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Press Trust of India

India's largest news agency, Press Trust of India is a non-profit sharing cooperative owned by the country's newspapers. PTI's subscribers include newspapers, television channels, the state-run All India Radio and Doordarshan, the national broadcaster, government organisations, websites and several media and non-media organisations. With a staff of 1300 including 400 journalists, PTI has over 70 bureaus across the country and corresondents in major cities in the world.

Besides its flagship English News Service, PTI also has PTI Photo Service and news service in Hindi, India's national language.

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Kolkata: Vice President of India Hamid Ansari being welcome during celebration & tribute to St. Teresa of Calcutta, in Kolkata. PTI

Kolkata: Vice President of India Hamid Ansari being welcome during celebration & tribute to St. Teresa of Calcutta, in Kolkata. PTI

India a leader in tsunami warnings

New Delhi, Nov 2 (PTI) 'Tsunami' became a household name
in the country about a decade ago when the devastating seismic
sea waves killed 10,000 people in a few minutes in southern
India and at least 230,000 people lost their lives in the
December 26, 2004 Indian Ocean tsunami.
Before that fateful Sunday morning twelve years ago,
Indians literally did not know whether a tsunami is spelt with
a `t' or `p'. There was literally no memory of a tsunami
having been experienced by the current generation in India.
Since then there is huge recognition that tsunamis can be one
of the most destructive natural forces on earth.
Lessons were learnt quickly and today India is a leader
in the Indian Ocean region, providing a 24x7 all year round
tsunami early warning service from its high-tech facility in
Hyderabad.
Occasional vandalism by occupants of fishing boats that
venture close to the sensors placed deep in the ocean, makes
the system vulnerable to break down. These fisher folk steal
the electronic parts and solar panels.
It is interesting to note that the Indian system has in
its decade long existence never issued a 'false warning' in
contrast to the much older and well-oiled Pacific Tsunami
Warning Center, which regularly issues warnings that do not
pan into real tsunamis, thus eroding the credibility of the
system.
Sometimes late starters like India can quickly learn
lifesaving lessons that help forecasting in a big way.
An assessment by the United Nations Office for Disaster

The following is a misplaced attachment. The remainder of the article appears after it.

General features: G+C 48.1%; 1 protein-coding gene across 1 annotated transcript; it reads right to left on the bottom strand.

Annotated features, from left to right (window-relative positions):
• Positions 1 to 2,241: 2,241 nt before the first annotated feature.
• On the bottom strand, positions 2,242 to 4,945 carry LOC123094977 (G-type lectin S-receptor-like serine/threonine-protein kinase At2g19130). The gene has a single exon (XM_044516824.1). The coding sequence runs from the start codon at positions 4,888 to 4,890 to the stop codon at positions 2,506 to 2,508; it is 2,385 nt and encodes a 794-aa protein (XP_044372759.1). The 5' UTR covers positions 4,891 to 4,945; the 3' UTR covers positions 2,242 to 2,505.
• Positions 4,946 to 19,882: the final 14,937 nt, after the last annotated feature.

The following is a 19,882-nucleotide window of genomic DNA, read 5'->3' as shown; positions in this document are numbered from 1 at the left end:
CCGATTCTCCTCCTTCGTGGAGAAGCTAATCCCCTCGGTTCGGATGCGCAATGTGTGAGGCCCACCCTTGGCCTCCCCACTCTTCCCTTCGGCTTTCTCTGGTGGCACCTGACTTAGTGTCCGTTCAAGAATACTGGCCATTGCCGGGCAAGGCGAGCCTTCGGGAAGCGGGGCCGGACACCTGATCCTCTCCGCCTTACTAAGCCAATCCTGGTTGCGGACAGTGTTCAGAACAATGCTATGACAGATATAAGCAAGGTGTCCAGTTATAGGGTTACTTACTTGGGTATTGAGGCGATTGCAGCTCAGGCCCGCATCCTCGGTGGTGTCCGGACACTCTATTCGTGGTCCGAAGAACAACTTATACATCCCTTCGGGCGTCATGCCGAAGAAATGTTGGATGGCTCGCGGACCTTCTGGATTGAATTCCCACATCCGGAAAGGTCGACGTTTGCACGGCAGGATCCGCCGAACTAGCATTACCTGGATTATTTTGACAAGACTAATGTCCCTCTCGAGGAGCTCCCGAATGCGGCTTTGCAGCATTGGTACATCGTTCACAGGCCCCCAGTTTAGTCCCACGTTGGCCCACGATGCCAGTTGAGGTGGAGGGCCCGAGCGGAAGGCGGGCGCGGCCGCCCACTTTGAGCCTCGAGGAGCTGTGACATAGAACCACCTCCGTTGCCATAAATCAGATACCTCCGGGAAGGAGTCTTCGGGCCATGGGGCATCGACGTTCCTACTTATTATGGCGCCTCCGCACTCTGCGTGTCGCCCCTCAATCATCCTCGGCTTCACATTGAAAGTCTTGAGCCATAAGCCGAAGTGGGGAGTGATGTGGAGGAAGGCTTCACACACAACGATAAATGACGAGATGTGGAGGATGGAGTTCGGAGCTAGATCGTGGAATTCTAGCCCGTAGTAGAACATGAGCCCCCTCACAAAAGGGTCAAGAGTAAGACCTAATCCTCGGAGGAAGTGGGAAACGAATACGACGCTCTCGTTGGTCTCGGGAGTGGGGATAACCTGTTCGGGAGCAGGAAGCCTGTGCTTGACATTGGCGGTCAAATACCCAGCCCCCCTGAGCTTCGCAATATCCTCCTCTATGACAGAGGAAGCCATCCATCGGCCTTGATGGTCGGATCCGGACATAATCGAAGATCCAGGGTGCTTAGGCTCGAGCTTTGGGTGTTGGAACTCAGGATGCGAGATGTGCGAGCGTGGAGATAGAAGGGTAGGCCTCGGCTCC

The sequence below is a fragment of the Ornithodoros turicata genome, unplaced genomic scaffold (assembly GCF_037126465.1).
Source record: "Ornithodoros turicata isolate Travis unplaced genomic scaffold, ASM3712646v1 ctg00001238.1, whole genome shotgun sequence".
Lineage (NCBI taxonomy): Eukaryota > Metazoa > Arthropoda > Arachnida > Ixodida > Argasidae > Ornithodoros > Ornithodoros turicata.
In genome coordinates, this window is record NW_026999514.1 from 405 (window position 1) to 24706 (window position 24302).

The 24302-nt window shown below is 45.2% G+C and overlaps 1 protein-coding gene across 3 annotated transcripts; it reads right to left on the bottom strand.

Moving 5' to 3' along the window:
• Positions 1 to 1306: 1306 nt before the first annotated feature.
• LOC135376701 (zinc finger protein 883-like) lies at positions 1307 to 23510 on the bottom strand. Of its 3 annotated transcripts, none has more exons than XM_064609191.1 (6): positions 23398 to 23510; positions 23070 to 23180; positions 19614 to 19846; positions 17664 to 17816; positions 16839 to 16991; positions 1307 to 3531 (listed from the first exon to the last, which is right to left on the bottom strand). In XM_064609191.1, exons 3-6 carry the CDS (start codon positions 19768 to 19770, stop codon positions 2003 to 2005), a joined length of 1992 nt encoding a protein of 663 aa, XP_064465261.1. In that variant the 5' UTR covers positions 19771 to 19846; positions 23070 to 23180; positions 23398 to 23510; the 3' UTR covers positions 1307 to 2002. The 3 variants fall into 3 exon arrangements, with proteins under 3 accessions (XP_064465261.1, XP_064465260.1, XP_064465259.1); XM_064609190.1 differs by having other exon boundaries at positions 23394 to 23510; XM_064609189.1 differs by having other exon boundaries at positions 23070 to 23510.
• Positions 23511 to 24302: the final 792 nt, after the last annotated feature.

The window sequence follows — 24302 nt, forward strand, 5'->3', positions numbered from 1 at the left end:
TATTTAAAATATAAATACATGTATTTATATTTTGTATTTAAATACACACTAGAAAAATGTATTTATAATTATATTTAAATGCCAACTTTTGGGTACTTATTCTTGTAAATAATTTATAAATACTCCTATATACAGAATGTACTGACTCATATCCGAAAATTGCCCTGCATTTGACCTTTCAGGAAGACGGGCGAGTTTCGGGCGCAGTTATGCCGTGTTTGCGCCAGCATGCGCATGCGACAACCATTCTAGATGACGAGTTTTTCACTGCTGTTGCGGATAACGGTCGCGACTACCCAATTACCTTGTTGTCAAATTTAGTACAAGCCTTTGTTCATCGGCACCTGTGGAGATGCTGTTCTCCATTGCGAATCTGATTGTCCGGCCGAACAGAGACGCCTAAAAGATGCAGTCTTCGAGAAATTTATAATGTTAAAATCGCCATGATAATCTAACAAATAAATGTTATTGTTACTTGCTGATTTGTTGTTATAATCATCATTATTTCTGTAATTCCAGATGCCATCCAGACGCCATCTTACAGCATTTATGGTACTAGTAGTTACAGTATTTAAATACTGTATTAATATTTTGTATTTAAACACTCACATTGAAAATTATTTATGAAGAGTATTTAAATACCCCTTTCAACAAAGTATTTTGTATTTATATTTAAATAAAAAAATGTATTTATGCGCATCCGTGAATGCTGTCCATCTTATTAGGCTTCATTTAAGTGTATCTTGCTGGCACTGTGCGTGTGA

Risk Reduction (UNISDR) suggests that "tsunamis are rare. But
they can be extremely deadly. In the past 100 years, more than
260,000 people have perished in 58 separate tsunamis.
"At an average of 4,600 deaths per disaster, the toll has
surpassed any other natural hazard. Tsunamis know no borders,
making international cooperation key for deeper political and
public understanding of risk reduction measures," it said.
The first world tsunami awareness day will be celebrated
on November 5, 2016 spearheaded by the Indian government. To
commemorate the occasion, Asian Ministerial Conference for
Disaster Risk Reduction 2016 will be held in New Delhi in
collaboration with the United Nations Office for Disaster Risk
Reduction (UNISDR).
According to UNISDR, the significance of this day can be
traced back to the year 1854. A villager in Wakayama
Prefecture, Japan, was concerned about an impending tsunami
after a high-intensity earthquake on November 5, 1854. He set
up a fire to rice sheaves on the top of a hill. Fellow
villagers, who went atop to put off the fire, were saved even
as a tsunami destroyed their village down below.
This was the first documented instance of a tsunami early
warning. To commemorate that day of "Inamura no Hi" (the
burning of rice sheaves), disaster experts spread awareness on
the issue.
Tsunami are also called `harbour waves' since they cause
maximum damage in coastal areas and harbours. Usual waves in
the ocean and lakes are generated because of the gravitational
pull of the moon and due to winds and these are usually very
docile. But a tsunami is a wave which packs in a massive punch
and can devastate coastal zones.
Tsunami travels across oceans at the speed at which an
airplane flies and can circle the globe several times before
they die off. In fact, ships in deep waters barely feel a
tsunami passing underneath them, but when the tsunami wave
enters shallow regions, the energy gets concentrated and can
create waves as high as 20-30 meters and can travel several
kilometres inland.
At Nagapatinam and Cuddalore in Tamil Nadu after the 2004
tsunami, big boats could be seen left stranded several
kilometres from the sea as the waves simply lifted them and
deposited them way inland.
A tsunami can be generated when a massive underwater
earthquake causes rapid displacement of water. The 2004
tsunami was generated because of a gia